Rubber Facts:

The process of vulcanization, which makes rubber more durable and heat resistant, was discovered accidentally by Charles Goodyear in 1839. Goodyear was experimenting with rubber in an attempt to make it more useful, as natural rubber is sticky in hot weather and brittle in cold weather. One day, he accidentally dropped a mixture of rubber and sulfur onto a hot stove. Instead of melting, the rubber-sulfur mixture charred and became much tougher. This serendipitous discovery revolutionized the rubber industry, making rubber a more practical material for a wide range of uses.
An Englishman named Sir Henry Wickham collected about seventy thousand rubber tree seeds in Brazil in 1876. He took them to the East Indies, where he started rubber plantations.
In 1877, an American named Chapman Mitchell learned to recycle used rubber into new products.
Rubber is harvested from the latex of rubber trees, and the process of extracting this latex is quite unique. Workers make diagonal incisions into the bark of the tree, which causes the latex to flow out — a process often described as the tree 'weeping.' This method of tapping doesn't harm the tree, allowing it to continue producing latex for many years. A single rubber tree can be tapped for latex for up to 28 years, making it a sustainable resource. Interestingly, a rubber tree needs to be about six years old before it can be tapped for latex
Rubber latex extracted from rubber tree

Modern Rubber

Rubber has continued to evolve in the modern era, with synthetic rubber and various rubber composites being developed to meet contemporary society’s growing and diverse demands.

These advancements have expanded rubber’s applications, making it a key component in various sectors such as transportation, healthcare, and consumer goods. The future of rubber holds even more possibilities, with ongoing research focusing on sustainability and eco-friendliness, ensuring that this ancient material continues to play a vital role in our technological and daily advancements.

The Rise of Synthetic Rubber

Today, about three-quarters of the rubber in production is synthetic from crude oil. World War II cut the United States off from rubber supplies worldwide, and they stepped up production of synthetic rubber for use in the war effort.

There are about 20 synthetic rubber grades; the intended end use determines selection.

This diversity allows for tailored properties like enhanced durability, elasticity, or resistance to temperature and chemicals, making synthetic rubber an invaluable resource in various applications.

The production of synthetic rubber involves a fascinating chemical process. It begins with combining petroleum byproducts, butadiene, and styrene in a reactor filled with soap suds. This mixture results in a milky latex liquid, which undergoes coagulation to form rubber “crumbs.” These crumbs are then purchased by manufacturers, who melt and mold them into various products.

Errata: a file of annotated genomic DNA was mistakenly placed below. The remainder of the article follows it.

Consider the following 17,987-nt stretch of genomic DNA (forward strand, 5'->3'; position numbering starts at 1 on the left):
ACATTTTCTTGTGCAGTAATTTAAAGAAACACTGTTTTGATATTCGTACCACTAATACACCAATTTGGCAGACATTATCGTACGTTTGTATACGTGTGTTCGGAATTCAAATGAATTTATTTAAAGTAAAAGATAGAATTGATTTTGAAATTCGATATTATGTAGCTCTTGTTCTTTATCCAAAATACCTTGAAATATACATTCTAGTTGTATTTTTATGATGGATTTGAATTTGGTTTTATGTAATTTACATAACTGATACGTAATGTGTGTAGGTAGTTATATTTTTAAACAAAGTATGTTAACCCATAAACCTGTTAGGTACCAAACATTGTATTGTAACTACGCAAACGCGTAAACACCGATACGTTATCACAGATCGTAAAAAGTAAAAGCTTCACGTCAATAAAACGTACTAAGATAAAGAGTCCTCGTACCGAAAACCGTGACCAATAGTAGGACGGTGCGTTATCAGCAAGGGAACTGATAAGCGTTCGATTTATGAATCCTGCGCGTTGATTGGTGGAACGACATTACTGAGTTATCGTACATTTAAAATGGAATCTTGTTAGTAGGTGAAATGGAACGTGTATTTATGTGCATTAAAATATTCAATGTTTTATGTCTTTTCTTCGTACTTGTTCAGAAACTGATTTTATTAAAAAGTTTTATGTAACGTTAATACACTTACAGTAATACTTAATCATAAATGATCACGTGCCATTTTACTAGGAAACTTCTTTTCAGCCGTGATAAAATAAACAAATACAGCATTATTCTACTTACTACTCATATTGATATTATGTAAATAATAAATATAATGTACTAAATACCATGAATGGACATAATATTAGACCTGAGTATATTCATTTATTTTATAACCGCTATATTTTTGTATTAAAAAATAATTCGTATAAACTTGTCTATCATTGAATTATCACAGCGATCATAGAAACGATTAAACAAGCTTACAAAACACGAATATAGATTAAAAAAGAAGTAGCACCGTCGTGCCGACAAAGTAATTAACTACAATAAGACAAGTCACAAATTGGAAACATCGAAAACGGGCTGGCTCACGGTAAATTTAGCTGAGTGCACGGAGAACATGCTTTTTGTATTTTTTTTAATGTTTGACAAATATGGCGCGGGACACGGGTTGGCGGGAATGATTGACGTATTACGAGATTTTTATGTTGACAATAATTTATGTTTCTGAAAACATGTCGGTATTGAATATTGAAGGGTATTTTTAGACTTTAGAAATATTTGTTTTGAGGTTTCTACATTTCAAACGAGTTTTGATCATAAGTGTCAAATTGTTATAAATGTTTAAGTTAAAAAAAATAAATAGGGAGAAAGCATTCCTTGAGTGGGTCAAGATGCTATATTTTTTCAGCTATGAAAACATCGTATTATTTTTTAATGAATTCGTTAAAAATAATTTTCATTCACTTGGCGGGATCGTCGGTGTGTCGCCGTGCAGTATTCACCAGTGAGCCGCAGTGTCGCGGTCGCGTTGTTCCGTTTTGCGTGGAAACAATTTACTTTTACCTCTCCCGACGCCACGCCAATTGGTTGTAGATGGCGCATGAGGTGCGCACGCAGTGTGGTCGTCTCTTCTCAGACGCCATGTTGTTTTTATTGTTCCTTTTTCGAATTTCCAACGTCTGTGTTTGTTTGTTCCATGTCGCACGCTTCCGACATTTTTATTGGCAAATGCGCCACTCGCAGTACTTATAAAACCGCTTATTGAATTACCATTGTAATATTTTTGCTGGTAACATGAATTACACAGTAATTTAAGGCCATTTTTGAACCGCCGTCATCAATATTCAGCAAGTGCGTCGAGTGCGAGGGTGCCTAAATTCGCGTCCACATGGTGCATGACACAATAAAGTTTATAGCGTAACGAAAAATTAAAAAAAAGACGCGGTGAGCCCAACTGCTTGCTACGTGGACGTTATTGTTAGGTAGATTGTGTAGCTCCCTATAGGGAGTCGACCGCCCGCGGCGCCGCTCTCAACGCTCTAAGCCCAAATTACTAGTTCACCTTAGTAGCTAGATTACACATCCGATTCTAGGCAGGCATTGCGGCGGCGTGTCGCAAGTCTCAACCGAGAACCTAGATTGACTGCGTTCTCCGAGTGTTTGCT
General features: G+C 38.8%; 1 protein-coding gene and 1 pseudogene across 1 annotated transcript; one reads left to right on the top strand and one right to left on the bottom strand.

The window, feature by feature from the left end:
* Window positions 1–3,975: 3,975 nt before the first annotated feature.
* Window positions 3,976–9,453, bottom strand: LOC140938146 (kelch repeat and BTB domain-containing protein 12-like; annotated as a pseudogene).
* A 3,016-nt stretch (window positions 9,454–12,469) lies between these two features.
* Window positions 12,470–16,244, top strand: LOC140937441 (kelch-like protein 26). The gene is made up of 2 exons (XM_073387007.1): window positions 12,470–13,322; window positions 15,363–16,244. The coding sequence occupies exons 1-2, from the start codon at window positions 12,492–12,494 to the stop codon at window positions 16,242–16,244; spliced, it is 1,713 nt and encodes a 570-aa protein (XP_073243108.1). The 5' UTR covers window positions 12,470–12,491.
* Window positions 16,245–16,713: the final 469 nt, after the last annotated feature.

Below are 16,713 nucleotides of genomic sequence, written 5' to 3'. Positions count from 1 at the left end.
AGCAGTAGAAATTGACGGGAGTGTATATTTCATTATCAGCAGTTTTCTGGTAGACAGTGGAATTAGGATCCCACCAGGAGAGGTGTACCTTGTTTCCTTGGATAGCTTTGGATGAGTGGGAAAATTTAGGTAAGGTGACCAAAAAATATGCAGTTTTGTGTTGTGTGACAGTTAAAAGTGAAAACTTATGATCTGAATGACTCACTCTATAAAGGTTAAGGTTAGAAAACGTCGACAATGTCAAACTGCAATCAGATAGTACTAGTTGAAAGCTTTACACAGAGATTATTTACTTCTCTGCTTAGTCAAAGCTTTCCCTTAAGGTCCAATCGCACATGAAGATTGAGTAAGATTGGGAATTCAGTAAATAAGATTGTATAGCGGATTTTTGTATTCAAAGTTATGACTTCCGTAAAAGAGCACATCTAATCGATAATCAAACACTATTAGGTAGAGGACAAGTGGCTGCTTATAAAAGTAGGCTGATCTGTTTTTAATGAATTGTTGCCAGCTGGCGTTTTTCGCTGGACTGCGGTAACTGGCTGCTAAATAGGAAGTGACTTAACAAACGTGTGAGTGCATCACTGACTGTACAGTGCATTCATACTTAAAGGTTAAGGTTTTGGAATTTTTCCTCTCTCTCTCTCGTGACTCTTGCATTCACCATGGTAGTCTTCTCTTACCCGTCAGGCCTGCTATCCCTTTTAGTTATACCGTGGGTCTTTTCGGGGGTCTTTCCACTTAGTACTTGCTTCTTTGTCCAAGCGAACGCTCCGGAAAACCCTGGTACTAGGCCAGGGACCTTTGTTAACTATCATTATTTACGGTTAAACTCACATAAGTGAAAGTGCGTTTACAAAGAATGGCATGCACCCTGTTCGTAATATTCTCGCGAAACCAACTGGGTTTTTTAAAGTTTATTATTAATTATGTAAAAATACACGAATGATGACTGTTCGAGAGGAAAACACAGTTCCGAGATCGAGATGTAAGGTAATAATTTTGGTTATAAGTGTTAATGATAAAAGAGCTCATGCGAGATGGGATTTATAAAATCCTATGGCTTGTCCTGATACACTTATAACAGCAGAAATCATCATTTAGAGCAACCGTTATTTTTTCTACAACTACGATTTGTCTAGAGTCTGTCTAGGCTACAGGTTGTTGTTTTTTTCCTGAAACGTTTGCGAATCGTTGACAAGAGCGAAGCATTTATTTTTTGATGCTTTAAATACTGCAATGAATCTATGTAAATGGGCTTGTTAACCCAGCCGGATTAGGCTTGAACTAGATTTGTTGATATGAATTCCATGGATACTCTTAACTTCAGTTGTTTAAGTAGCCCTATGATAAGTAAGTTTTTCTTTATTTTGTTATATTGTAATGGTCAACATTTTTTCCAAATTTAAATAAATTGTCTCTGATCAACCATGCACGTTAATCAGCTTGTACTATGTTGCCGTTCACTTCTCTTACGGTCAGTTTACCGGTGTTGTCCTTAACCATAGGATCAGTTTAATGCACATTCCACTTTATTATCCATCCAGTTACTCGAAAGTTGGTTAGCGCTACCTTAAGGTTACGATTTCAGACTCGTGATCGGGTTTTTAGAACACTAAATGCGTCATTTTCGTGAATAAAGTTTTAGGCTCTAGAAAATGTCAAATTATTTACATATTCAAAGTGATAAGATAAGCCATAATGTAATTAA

Natural Rubber Market Outlook

In contrast to synthetic varieties, natural rubber remains limited to a single type, sourced exclusively from the rubber plant. Culturing natural rubber is geographically restricted to hot, damp regions near the equator, making Southeast Asia the primary hub for its production.

Countries like Malaysia, Thailand, and Indonesia dominate the market, although Indonesia has recently declined output. This reduction has led to the emergence of new rubber plantations in Africa, aiming to meet the continuous global demand for natural rubber.

The cultivation and harvesting of natural rubber are labor-intensive processes heavily reliant on suitable climatic conditions.

The rubber is tapped from the trees to ensure sustainability and minimal harm to the plant. This practice has been refined over decades. The harvested latex is then processed and refined for various uses, ranging from tires to medical equipment.

The unique properties of natural rubber, such as its high elasticity and resilience, make it irreplaceable in certain applications despite the advances in synthetic rubber technologies.

Rubber in the modern era is characterized by a dual path. On the one hand, synthetic rubber, with its diverse grades and wide-ranging applications, represents human ingenuity in creating alternatives that meet specific industrial needs. On the other hand, natural rubber remains a vital resource, its production intricately tied to specific geographic regions and ecological conditions.

Together, these two rubber forms play a pivotal role in our daily lives, driving innovations and meeting demands across a spectrum of industries worldwide.

In conclusion, the history of rubber is a testament to human ingenuity and adaptability. Rubber has continually demonstrated its versatility and importance from its ancient beginnings with the Mayans to its indispensable role in modern life. This journey through time highlights rubber’s historical significance and its potential to contribute to future innovations and sustainable solutions.

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About the author
Growing up in Detroit, Lindsey is a Michigan State University alumnus. She feels incredibly lucky to live in Detroit, and much more, to spend her days promoting the Detroit area as a travel destination.